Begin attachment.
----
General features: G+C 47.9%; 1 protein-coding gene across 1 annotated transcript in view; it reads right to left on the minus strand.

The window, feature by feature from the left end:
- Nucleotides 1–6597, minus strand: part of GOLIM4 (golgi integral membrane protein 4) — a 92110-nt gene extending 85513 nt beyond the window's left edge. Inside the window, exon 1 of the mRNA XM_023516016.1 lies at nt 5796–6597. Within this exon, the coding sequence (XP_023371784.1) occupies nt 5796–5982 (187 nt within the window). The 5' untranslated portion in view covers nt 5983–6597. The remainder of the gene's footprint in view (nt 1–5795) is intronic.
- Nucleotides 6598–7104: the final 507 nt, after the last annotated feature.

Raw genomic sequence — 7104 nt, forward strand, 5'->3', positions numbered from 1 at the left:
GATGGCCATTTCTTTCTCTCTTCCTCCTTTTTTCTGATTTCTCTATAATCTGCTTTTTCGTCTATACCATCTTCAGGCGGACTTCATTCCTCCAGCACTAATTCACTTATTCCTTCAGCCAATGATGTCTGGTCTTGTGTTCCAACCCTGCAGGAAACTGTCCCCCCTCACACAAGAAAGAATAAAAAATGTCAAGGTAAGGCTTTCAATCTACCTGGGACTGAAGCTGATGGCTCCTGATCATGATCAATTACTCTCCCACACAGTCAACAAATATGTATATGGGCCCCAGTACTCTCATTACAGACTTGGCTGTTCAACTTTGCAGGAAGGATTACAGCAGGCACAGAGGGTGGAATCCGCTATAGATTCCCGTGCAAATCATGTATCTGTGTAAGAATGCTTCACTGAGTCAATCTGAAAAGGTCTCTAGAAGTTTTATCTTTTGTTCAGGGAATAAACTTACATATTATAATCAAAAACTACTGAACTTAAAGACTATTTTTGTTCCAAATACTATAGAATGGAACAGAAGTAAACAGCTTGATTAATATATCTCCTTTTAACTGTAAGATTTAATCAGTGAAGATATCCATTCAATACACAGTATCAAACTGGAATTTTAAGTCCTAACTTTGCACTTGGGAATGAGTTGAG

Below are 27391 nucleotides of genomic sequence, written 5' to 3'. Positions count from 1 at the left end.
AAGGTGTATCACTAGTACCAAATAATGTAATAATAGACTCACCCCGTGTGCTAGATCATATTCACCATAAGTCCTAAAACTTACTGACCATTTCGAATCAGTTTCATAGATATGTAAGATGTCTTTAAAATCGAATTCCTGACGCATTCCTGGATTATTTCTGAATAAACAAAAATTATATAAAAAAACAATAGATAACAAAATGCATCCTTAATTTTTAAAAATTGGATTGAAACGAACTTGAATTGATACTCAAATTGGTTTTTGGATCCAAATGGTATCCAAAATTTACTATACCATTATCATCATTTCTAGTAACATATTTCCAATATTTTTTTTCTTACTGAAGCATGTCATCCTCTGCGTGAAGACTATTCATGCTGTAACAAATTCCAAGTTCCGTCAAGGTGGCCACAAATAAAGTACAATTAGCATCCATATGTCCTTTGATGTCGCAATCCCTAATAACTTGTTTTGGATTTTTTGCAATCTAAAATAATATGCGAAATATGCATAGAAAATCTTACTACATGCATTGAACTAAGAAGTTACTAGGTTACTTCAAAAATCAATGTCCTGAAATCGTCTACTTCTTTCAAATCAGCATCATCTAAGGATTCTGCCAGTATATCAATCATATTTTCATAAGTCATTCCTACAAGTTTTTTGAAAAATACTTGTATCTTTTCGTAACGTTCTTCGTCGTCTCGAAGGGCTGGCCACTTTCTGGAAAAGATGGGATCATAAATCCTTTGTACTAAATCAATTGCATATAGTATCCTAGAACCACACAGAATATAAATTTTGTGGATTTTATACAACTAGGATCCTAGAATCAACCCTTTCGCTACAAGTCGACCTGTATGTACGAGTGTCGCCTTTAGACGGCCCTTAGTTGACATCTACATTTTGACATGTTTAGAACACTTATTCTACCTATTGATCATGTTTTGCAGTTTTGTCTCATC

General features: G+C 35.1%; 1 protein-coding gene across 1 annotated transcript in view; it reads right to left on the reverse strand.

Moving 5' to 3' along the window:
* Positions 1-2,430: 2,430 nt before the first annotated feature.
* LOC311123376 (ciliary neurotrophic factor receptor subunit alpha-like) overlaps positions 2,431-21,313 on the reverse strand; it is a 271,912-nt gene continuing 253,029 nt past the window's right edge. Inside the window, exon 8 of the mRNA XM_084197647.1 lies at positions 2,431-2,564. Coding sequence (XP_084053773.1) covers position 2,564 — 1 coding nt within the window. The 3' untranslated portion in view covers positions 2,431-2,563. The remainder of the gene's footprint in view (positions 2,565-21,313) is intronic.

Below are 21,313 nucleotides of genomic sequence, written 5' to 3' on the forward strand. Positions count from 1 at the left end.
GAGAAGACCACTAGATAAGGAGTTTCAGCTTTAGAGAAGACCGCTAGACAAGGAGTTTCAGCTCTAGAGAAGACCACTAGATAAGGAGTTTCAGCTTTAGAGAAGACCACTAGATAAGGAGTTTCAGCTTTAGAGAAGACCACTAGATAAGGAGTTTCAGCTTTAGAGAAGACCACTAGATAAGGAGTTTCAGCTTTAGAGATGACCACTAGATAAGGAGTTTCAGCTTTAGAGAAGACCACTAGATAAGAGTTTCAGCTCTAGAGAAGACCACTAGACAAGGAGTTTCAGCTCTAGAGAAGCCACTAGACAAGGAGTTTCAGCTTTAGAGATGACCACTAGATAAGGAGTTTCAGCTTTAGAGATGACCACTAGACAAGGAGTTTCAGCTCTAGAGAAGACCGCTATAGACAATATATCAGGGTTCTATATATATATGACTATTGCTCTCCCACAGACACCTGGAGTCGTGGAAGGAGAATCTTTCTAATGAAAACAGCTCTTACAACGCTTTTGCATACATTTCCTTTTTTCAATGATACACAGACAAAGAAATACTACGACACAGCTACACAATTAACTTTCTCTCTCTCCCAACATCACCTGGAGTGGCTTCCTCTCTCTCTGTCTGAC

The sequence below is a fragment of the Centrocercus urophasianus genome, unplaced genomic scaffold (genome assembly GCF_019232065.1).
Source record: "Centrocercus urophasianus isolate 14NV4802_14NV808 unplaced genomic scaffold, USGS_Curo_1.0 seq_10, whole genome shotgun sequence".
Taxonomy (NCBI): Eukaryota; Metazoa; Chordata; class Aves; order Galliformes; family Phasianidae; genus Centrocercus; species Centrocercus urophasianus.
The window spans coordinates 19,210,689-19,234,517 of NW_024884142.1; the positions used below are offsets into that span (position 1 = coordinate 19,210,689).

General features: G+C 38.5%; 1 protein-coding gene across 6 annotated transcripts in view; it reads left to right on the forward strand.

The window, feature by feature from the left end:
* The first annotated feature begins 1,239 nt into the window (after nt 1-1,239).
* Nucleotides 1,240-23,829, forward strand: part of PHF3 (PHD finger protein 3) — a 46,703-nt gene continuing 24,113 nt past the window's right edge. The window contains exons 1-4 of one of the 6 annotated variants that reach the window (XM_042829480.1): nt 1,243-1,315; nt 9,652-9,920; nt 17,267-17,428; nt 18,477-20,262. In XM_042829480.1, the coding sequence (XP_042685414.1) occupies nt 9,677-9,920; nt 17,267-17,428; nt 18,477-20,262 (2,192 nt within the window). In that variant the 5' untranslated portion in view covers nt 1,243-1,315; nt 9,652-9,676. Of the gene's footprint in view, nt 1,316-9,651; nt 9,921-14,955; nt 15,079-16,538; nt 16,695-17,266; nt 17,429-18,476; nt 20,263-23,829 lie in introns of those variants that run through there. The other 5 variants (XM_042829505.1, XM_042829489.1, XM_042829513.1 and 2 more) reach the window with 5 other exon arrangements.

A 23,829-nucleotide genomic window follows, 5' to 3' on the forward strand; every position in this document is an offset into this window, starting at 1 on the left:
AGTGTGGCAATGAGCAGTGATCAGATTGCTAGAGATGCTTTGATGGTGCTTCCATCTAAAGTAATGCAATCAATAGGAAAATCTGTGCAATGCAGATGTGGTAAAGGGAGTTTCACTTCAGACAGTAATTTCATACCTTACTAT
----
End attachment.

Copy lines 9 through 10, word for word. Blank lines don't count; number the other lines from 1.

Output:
General features: G+C 35.1%; 1 protein-coding gene across 1 annotated transcript in view; it reads right to left on the reverse strand.

Moving 5' to 3' along the window: